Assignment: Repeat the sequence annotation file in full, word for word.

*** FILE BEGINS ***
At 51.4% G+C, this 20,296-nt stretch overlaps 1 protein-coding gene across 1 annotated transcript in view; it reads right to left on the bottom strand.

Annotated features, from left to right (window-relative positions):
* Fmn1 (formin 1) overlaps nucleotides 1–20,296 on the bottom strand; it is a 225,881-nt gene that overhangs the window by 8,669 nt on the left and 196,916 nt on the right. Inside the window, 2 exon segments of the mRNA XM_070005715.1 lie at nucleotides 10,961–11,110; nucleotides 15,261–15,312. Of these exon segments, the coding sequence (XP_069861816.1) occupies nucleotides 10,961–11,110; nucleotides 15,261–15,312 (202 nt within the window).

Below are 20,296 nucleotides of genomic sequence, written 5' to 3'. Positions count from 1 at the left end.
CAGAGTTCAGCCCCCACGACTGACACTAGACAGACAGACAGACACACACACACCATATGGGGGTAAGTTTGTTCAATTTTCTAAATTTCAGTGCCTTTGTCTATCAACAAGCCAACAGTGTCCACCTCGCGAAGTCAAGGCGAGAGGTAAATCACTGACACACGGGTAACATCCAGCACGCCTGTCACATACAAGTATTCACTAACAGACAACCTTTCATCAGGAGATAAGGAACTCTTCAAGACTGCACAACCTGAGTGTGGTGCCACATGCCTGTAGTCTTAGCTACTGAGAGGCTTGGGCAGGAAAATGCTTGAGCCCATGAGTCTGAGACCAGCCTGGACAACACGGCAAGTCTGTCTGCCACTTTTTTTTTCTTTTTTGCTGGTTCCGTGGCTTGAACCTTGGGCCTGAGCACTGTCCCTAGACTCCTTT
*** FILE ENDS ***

At 51.4% G+C, this 20,296-nt stretch overlaps 1 protein-coding gene across 1 annotated transcript in view; it reads right to left on the bottom strand.

Annotated features, from left to right (window-relative positions):
* Fmn1 (formin 1) overlaps nucleotides 1–20,296 on the bottom strand; it is a 225,881-nt gene that overhangs the window by 8,669 nt on the left and 196,916 nt on the right. Inside the window, 2 exon segments of the mRNA XM_070005715.1 lie at nucleotides 10,961–11,110; nucleotides 15,261–15,312. Of these exon segments, the coding sequence (XP_069861816.1) occupies nucleotides 10,961–11,110; nucleotides 15,261–15,312 (202 nt within the window).

Below are 20,296 nucleotides of genomic sequence, written 5' to 3'. Positions count from 1 at the left end.
CAGAGTTCAGCCCCCACGACTGACACTAGACAGACAGACAGACACACACACACCATATGGGGGTAAGTTTGTTCAATTTTCTAAATTTCAGTGCCTTTGTCTATCAACAAGCCAACAGTGTCCACCTCGCGAAGTCAAGGCGAGAGGTAAATCACTGACACACGGGTAACATCCAGCACGCCTGTCACATACAAGTATTCACTAACAGACAACCTTTCATCAGGAGATAAGGAACTCTTCAAGACTGCACAACCTGAGTGTGGTGCCACATGCCTGTAGTCTTAGCTACTGAGAGGCTTGGGCAGGAAAATGCTTGAGCCCATGAGTCTGAGACCAGCCTGGACAACACGGCAAGTCTGTCTGCCACTTTTTTTTTCTTTTTTGCTGGTTCCGTGGCTTGAACCTTGGGCCTGAGCACTGTCCCTAGACTCCTTT